© 2023 MJH Life Sciences™ and dvm360 | Veterinary News, Veterinarian Insights, Medicine, Pet Care. All rights reserved.
Practical Matters: Increase your ability to detect pulmonary metastases
Dr. Ravinder Dhaliwahl says most veterinary oncologists prefer three thoracic radiographic views.
Thoracic radiography is the cornerstone of staging disease in a cancer patient. Clinicians differ on whether to perform two-view or three-view thoracic radiography for evaluating the pulmonary parenchyma for metastasis. Most veterinary oncologists prefer three thoracic radiographic views (a right lateral, a left lateral, and a ventrodorsal or dorsoventral) for cancer staging. This method is important for accurate imaging and radiographic interpretation of pulmonary lesions, especially for solitary nodules. For instance, if a solitary mass is present in the dependent portions of the right caudal lung lobe, then it may be difficult to see this nodule or mass on the right lateral view. Two factors make abnormalities in the dependent lung difficult to see: the proximity of a lesion to the diaphragm and the poor inflation of the dependent lung parenchyma. When doubt exists, obtain a contralateral view to provide optimal lung inflation.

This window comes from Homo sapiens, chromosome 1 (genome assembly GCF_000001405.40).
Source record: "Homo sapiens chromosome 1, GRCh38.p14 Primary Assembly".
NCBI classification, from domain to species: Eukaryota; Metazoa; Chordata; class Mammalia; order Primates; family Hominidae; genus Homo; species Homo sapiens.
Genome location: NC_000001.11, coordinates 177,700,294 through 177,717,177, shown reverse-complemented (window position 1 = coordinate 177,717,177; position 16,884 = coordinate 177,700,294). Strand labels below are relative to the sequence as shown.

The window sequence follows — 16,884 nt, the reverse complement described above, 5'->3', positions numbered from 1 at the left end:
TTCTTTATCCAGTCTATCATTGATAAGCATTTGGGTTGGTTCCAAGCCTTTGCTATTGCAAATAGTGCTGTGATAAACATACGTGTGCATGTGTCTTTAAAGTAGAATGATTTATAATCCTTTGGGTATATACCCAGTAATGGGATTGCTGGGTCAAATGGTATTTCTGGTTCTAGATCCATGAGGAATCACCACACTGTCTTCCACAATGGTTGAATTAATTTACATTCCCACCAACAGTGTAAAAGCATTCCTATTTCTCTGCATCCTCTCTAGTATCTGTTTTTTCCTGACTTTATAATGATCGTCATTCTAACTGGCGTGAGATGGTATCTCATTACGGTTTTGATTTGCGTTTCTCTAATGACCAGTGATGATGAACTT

Other problems encountered in thoracic radiographic interpretation can often be resolved by evaluating three views. Some of these problems include extrapulmonary shadows of nipples (less common in cats) and subcutaneous nodules or masses and summation shadows, or superimposition, of structures such as ribs or major blood vessels. Other rule-outs for pulmonary nodules should include pulmonary osteomas, metastasis, granulomatous disease, abscesses, cysts, hematomas, and lung consolidation secondary to infection or pneumonia.
In a few cases it is still difficult to identify pulmonary metastases because they can appear as well-defined interstitial nodules, ill-defined interstitial nodules, or a diffuse pulmonary pattern. Correct exposure resulting in high-quality radiographs is also essential to be able to identify pulmonary nodules, particularly small ones.
The increased availability of computed tomography for veterinary patients allows more thorough evaluation for metastasis or other pulmonary parenchymal abnormalities. Computed tomography can detect small pulmonary parenchymal nodules or subtle changes at an early stage. A lesion must be a minimum of 8 mm to be imaged radiographically, but computed tomography will consistently image 2-mm to 3-mm lesions. In certain cases and if clinically indicated, consider a CT evaluation of the thorax.
News wrap-up: This week’s headlines, plus Kansas State University College of Veterinary Medicine presents Temple Grandin, PhD, MS, with an honorary degree
Can our Pride panel answer these LGBTQ+ trivia questions?
Creating inclusive spaces for the LGBTQ+ community in vet med
Happy Pride Month, Hill's launches Prescription Diet ONC Care, and more